I think vampire writers can view blood as an opportunity to enrich their story and most importantly add conflict. Sure it increases the vampire libido. But don't forget blood can carry pathogens aka diseases. If those can impact your vampire you have the need for blood & a healthy reason to fear it. Same thing goes for substances mixed in the blood such as medication or recreational drugs. What if your vampire ingested blood that contained something that made him ill or act differently? It's another way to increase tension. Don't be afraid to push the boundaries of what 'blood' can do in a story. 

Fiona - 
So let's talk about pathogens in blood. As a volunteer with Search and Rescue we have to take precautions, do vampires need to do this?

Would your detective vampire need nitrile gloves?

Jennifer - 
My vampire detective wears gloves to not contaminate the scene with her fingerprints. She's not able to contract human diseases but she wears gloves for autopsies because she's a professional. She enjoys the torture of loving the smell of blood and being deep in but resisting her desire to indulge. It's a pride thing.

Fiona - 

Does being in a room where a victim who was exsanguinated make a vampire hungry? What happens when he's found blood and needs to process it - is he ever tempted just to lick it a little?

Jennifer - 
Exsanguination is the process of draining blood. My vampire does get very hungry being around fresh blood at work. She gets around this by feeding from her human. But some less scrupulous vampires might be tempted to sample the goods. Vampires want to suck blood from a vein so as not to kill their blood source (and waste all that blood). 

From a practical medical standpoint, the best sources to draw blood is the inside of the arm (crook of the elbow). This is not terribly sexy or exciting so vampires often go for the jugular vein in the neck or a groin vein.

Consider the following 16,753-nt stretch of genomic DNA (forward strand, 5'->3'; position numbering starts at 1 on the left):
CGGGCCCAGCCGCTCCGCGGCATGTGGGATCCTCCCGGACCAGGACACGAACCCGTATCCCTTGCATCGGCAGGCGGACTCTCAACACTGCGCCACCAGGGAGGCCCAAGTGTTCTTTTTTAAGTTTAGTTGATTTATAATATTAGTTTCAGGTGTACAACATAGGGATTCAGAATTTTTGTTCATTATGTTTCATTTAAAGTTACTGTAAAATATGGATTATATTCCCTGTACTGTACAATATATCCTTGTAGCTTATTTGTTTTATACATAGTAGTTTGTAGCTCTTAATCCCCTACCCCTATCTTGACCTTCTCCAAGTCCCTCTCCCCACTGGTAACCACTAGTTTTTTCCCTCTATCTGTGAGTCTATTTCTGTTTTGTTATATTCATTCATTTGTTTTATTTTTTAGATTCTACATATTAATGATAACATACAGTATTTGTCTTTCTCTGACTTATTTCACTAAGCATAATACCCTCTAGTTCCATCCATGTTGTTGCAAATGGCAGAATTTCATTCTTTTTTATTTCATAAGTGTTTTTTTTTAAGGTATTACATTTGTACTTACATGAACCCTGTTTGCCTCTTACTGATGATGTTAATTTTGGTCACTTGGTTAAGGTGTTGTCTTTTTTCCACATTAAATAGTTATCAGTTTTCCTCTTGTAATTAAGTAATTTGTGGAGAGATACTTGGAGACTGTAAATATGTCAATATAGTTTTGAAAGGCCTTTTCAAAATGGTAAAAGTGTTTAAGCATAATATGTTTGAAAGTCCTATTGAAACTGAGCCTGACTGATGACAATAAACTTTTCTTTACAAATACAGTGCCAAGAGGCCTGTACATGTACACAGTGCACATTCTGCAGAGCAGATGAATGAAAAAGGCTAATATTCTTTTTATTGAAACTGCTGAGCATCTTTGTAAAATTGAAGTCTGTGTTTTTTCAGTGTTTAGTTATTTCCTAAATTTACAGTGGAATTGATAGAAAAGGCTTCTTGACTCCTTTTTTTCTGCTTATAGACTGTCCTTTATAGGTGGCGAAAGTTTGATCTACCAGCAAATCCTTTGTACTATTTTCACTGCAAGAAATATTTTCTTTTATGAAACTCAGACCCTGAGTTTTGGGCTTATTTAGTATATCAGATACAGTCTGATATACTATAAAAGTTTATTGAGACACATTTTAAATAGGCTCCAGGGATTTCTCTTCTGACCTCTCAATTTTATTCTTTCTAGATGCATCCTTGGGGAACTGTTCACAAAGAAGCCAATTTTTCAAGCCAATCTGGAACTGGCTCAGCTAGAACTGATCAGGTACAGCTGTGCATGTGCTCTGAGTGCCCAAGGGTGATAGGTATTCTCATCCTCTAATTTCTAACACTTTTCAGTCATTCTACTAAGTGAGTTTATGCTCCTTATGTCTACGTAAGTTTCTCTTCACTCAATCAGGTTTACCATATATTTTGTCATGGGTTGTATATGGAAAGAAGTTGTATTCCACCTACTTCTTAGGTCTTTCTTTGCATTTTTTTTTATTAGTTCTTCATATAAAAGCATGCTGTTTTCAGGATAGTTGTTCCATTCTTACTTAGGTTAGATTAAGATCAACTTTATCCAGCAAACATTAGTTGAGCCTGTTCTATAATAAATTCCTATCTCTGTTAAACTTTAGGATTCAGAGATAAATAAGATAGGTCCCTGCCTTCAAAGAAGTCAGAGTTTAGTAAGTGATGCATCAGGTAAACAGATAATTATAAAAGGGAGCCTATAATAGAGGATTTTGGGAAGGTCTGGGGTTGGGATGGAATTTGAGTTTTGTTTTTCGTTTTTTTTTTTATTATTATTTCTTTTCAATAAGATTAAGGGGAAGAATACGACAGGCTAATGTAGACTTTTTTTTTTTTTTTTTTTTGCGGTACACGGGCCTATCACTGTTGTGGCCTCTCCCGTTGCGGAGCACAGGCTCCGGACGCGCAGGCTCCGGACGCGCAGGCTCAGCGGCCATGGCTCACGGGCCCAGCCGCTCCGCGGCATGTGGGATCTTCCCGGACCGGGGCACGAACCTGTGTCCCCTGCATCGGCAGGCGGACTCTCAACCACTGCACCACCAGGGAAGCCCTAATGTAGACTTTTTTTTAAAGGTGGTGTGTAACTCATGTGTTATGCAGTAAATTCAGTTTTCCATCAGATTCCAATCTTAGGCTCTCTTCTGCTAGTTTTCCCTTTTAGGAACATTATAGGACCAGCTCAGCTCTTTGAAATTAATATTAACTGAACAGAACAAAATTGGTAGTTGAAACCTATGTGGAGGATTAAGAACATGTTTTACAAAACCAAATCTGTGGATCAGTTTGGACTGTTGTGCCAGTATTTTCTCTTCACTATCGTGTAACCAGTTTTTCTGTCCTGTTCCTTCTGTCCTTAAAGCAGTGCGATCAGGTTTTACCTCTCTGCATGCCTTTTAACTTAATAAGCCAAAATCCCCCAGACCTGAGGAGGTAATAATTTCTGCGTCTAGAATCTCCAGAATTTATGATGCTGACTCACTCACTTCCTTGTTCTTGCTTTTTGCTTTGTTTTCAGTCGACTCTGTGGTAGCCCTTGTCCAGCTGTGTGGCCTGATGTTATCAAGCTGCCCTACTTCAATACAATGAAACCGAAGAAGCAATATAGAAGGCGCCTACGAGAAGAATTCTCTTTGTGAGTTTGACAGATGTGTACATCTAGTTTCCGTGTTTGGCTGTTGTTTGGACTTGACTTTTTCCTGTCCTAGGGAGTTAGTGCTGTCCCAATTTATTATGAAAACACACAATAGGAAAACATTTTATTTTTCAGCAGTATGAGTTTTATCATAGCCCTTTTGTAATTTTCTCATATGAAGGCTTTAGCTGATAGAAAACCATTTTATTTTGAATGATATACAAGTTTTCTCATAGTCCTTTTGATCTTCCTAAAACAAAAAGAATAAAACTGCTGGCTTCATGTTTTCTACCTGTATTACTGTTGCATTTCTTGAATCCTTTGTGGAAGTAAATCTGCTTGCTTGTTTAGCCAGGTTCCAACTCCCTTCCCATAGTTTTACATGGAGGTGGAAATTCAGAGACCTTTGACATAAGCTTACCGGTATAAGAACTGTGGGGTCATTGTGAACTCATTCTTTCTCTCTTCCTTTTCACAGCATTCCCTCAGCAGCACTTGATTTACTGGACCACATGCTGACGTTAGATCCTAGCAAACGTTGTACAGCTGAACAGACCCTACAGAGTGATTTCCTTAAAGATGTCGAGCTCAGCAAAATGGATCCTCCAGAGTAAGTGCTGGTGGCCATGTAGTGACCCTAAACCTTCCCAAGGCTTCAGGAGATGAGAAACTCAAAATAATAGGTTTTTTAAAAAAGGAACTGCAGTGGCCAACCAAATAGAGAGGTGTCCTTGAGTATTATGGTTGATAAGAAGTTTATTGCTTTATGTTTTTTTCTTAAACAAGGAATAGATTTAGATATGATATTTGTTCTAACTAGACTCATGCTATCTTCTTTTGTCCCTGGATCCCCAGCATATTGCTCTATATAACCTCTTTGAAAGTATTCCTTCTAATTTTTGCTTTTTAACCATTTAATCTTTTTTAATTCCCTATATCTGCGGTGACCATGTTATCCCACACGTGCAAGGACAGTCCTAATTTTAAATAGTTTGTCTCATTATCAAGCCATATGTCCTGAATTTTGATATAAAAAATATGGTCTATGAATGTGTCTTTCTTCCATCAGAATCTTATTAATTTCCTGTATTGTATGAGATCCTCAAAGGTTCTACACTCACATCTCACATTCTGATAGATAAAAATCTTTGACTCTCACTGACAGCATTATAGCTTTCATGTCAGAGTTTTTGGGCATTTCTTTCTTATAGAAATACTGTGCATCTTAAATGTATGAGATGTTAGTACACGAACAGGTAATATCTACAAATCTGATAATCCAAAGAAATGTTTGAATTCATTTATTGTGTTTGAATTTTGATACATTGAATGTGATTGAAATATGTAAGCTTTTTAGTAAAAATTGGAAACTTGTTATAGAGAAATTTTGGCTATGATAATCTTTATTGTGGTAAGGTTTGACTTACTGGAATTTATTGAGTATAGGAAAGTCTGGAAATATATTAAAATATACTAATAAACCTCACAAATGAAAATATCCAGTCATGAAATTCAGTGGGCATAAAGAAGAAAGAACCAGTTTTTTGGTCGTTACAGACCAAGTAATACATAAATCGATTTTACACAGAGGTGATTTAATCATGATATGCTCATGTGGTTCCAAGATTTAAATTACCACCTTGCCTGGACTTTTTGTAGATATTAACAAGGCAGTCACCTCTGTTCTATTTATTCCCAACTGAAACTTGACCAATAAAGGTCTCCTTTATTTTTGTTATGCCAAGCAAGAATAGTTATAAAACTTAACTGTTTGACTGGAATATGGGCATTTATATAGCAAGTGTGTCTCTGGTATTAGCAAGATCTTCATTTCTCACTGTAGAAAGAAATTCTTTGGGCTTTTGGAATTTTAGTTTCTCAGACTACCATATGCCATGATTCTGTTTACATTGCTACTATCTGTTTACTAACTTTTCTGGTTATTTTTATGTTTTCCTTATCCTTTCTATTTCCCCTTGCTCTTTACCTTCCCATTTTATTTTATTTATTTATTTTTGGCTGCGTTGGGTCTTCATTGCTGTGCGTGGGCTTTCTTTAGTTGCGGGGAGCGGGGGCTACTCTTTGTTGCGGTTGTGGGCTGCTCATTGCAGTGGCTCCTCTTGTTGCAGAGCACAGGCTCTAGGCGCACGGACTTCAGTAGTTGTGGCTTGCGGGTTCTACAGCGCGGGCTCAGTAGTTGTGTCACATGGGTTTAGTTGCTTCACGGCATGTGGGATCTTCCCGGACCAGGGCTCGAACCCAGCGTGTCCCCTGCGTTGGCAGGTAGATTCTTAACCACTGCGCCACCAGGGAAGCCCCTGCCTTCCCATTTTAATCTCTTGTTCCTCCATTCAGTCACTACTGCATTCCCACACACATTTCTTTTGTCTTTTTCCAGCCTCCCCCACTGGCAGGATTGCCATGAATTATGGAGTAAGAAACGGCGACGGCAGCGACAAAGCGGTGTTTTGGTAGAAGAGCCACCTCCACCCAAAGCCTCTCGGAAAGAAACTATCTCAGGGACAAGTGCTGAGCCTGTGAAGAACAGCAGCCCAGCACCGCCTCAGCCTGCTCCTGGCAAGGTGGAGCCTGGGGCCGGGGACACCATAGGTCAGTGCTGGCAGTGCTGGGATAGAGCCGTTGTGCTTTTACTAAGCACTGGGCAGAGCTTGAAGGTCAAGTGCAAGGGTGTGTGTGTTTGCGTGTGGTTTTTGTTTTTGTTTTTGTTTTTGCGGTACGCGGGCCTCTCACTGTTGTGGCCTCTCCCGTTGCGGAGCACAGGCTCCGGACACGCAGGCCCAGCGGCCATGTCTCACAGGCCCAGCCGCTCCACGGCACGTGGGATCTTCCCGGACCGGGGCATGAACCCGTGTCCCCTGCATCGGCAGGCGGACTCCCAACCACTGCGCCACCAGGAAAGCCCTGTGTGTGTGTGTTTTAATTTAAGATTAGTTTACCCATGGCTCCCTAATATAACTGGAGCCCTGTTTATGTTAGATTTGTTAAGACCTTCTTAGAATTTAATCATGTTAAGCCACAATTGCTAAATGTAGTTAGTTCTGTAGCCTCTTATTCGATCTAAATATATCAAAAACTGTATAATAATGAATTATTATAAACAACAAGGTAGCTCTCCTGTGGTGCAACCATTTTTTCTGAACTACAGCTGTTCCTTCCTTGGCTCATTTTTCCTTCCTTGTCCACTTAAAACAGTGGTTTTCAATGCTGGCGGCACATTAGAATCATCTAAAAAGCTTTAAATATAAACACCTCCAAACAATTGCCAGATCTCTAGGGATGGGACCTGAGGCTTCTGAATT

Blood only makes up 8% of our body. I found that surprising. My detective was the first female physician in the UK in the 19th century. She's been a MD for a long time. Vampire physicians are considered the top of the heap in the profession because of their immortality and willingness to take all the night shifts.

Fiona - 
How fun is this?

Need more about blood?
CSI Blood Collection and Preservation LINK
Crime Scene Blood Patterns (ThrillWriting article) LINK
Serology - (Body Fluids) (ThrillWriting articles) LINK

Here is Jennifer's blurb for her book:

Stakes, Spies & Alibis: A Silverthorne novella

Harriet Silverthorne--vampire, assassin, and Victorian lady--has the fate of the British Empire on her lace covered shoulders. Her mission? Find a traitor. To succeed she must face the most difficult assignment of her undead career, surviving a snowed in Scottish house party packed with paranormal delegates and worst of all being assigned a colleague, the human Sherlock Holmes. Silverthorne always works alone, it’s the vampire way.

Luckily, there’s one hot spot in her frigid assignment, a Scottish demon lord whose love for weapons and security equals her own. Mixing a bit of business with pleasure isn’t forbidden—yet.

But when sabotage, dark magic and murder strike the party, Silverthorne struggles with supernatural egos, the safety of a lovesick Princess, and a truly deplorable lack of pockets. Will she save the Empire and more importantly, survive her partnership with Holmes? 

 Thank you for supporting Jennifer and ThrillWriting by purchasing yours today. We really appreciate it! ~ Fiona  

Stay in touch with Jennifer HERE